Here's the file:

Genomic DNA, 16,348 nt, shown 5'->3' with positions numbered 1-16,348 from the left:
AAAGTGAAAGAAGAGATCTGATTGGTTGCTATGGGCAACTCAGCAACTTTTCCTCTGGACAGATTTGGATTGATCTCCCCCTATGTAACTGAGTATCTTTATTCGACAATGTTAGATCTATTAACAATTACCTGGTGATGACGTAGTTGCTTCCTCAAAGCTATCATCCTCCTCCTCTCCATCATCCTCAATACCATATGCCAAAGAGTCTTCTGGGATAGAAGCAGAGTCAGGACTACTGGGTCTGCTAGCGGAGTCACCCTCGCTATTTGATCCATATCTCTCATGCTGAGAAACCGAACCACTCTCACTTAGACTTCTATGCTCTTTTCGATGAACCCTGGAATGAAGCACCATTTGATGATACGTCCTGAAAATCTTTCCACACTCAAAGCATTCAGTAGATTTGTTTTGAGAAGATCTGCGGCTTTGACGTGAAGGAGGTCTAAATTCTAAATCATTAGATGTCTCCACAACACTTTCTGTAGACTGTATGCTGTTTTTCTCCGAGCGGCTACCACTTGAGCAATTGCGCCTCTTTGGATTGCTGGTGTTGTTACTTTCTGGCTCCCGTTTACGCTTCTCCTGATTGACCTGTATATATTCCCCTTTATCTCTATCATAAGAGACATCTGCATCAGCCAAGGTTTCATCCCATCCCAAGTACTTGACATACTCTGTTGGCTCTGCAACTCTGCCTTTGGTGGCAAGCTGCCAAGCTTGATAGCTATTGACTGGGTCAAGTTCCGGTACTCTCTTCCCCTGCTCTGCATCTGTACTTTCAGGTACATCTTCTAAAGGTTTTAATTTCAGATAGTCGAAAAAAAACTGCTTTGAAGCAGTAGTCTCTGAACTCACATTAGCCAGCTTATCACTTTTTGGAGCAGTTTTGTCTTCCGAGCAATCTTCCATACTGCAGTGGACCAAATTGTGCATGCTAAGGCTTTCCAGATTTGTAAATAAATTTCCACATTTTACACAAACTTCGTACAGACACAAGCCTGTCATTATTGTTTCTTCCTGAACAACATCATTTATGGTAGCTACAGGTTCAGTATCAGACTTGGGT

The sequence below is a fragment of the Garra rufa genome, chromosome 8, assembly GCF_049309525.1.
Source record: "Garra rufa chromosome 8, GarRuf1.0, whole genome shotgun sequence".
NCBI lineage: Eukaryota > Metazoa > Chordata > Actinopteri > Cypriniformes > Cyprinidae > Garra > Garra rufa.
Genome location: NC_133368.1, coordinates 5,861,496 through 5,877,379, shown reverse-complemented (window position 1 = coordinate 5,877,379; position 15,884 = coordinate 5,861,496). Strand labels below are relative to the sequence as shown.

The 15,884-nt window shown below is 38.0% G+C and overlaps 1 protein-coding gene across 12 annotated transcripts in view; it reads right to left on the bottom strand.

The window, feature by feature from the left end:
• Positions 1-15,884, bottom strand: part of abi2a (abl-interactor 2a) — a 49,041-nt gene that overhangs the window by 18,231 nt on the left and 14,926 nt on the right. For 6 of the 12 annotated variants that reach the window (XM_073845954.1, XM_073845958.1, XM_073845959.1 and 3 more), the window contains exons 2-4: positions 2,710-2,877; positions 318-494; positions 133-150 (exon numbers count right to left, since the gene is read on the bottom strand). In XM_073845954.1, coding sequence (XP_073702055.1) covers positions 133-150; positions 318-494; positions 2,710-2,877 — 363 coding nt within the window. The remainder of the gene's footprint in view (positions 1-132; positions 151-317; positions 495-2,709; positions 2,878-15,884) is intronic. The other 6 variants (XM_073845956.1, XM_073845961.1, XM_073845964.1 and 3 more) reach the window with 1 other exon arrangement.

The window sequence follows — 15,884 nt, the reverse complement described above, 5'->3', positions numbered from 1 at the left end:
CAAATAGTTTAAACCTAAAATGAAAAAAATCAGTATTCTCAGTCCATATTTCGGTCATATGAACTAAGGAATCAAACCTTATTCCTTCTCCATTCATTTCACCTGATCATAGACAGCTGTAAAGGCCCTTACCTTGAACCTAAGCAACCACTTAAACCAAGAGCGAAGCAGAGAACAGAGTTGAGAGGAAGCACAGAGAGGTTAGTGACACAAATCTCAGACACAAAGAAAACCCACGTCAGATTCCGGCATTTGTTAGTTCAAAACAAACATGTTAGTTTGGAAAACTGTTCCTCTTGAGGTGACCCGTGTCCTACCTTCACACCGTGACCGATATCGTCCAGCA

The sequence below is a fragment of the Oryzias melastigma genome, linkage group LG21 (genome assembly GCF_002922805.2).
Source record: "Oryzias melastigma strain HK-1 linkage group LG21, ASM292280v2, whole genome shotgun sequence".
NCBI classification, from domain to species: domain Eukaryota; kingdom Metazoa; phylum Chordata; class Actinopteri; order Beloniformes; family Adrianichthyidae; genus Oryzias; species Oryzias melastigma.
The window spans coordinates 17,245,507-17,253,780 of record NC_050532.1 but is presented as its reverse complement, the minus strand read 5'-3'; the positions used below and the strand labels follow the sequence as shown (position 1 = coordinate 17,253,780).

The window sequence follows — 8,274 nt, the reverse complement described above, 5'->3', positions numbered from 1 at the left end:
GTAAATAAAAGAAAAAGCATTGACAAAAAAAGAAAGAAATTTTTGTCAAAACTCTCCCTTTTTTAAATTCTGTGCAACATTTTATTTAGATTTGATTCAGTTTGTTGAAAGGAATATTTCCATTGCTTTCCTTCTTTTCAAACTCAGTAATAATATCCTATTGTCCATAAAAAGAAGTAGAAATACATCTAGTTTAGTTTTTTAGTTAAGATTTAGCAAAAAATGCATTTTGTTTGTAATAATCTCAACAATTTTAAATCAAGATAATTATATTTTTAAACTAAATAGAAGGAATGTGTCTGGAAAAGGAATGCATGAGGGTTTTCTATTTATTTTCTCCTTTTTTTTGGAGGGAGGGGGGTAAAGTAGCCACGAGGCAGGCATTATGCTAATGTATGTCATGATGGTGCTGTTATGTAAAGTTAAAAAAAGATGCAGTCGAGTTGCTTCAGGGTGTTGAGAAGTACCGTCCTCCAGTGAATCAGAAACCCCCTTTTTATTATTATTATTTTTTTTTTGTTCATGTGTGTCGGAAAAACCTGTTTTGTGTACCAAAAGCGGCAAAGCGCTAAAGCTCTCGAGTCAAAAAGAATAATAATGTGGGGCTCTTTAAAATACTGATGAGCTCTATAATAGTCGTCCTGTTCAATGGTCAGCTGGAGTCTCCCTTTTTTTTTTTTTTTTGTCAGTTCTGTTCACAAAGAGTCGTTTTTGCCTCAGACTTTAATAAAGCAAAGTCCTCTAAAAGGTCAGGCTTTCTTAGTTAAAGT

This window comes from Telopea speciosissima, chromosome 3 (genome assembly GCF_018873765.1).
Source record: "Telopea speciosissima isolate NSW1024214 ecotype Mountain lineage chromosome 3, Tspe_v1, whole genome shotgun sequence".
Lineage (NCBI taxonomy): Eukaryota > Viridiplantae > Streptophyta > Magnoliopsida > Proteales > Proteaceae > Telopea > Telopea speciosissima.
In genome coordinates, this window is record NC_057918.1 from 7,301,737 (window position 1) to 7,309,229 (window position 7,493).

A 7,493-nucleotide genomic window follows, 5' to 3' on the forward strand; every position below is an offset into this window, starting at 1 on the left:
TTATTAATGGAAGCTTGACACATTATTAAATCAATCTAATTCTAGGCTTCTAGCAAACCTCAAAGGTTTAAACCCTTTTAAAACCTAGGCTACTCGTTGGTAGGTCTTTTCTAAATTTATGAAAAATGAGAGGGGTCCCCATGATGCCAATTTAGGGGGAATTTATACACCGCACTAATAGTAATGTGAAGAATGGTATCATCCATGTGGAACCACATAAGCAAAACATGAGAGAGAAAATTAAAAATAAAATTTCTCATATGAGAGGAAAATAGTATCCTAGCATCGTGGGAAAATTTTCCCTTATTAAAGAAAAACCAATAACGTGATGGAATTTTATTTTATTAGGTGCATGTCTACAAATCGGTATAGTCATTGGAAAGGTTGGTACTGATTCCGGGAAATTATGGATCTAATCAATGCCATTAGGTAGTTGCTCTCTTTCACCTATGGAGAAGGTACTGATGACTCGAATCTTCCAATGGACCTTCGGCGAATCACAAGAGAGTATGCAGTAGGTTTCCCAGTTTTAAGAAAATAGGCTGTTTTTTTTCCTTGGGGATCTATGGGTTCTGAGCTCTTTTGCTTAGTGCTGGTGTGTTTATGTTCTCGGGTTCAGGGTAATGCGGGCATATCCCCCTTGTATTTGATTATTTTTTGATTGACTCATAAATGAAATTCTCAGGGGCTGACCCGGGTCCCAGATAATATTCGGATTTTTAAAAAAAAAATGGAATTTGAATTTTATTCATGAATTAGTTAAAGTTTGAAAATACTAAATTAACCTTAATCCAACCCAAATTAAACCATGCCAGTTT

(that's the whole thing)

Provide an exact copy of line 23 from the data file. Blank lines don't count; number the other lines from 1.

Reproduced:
TTATTAATGGAAGCTTGACACATTATTAAATCAATCTAATTCTAGGCTTCTAGCAAACCTCAAAGGTTTAAACCCTTTTAAAACCTAGGCTACTCGTTGGTAGGTCTTTTCTAAATTTATGAAAAATGAGAGGGGTCCCCATGATGCCAATTTAGGGGGAATTTATACACCGCACTAATAGTAATGTGAAGAATGGTATCATCCATGTGGAACCACATAAGCAAAACATGAGAGAGAAAATTAAAAATAAAATTTCTCATATGAGAGGAAAATAGTATCCTAGCATCGTGGGAAAATTTTCCCTTATTAAAGAAAAACCAATAACGTGATGGAATTTTATTTTATTAGGTGCATGTCTACAAATCGGTATAGTCATTGGAAAGGTTGGTACTGATTCCGGGAAATTATGGATCTAATCAATGCCATTAGGTAGTTGCTCTCTTTCACCTATGGAGAAGGTACTGATGACTCGAATCTTCCAATGGACCTTCGGCGAATCACAAGAGAGTATGCAGTAGGTTTCCCAGTTTTAAGAAAATAGGCTGTTTTTTTTCCTTGGGGATCTATGGGTTCTGAGCTCTTTTGCTTAGTGCTGGTGTGTTTATGTTCTCGGGTTCAGGGTAATGCGGGCATATCCCCCTTGTATTTGATTATTTTTTGATTGACTCATAAATGAAATTCTCAGGGGCTGACCCGGGTCCCAGATAATATTCGGATTTTTAAAAAAAAAATGGAATTTGAATTTTATTCATGAATTAGTTAAAGTTTGAAAATACTAAATTAACCTTAATCCAACCCAAATTAAACCATGCCAGTTT